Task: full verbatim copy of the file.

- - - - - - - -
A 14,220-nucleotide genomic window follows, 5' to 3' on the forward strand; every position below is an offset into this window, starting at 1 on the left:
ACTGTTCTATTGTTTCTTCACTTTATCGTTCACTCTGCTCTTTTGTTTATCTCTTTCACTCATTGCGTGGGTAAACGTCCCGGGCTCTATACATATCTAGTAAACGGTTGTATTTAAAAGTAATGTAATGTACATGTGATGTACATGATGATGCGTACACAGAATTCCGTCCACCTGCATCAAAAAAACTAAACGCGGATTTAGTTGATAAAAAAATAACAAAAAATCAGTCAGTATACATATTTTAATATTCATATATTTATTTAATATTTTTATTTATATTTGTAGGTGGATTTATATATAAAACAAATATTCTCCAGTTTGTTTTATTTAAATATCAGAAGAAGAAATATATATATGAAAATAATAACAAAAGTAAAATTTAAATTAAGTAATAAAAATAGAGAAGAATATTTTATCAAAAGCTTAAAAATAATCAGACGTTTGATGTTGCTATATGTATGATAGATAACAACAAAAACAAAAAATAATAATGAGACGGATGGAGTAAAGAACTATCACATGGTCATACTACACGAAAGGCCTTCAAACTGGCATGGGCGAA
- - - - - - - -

A 14,220-nucleotide genomic window follows, 5' to 3' on the forward strand; every position below is an offset into this window, starting at 1 on the left:
ACTGTTCTATTGTTTCTTCACTTTATCGTTCACTCTGCTCTTTTGTTTATCTCTTTCACTCATTGCGTGGGTAAACGTCCCGGGCTCTATACATATCTAGTAAACGGTTGTATTTAAAAGTAATGTAATGTACATGTGATGTACATGATGATGCGTACACAGAATTCCGTCCACCTGCATCAAAAAAACTAAACGCGGATTTAGTTGATAAAAAAATAACAAAAAATCAGTCAGTATACATATTTTAATATTCATATATTTATTTAATATTTTTATTTATATTTGTAGGTGGATTTATATATAAAACAAATATTCTCCAGTTTGTTTTATTTAAATATCAGAAGAAGAAATATATATATGAAAATAATAACAAAAGTAAAATTTAAATTAAGTAATAAAAATAGAGAAGAATATTTTATCAAAAGCTTAAAAATAATCAGACGTTTGATGTTGCTATATGTATGATAGATAACAACAAAAACAAAAAATAATAATGAGACGGATGGAGTAAAGAACTATCACATGGTCATACTACACGAAAGGCCTTCAAACTGGCATGGGCGAA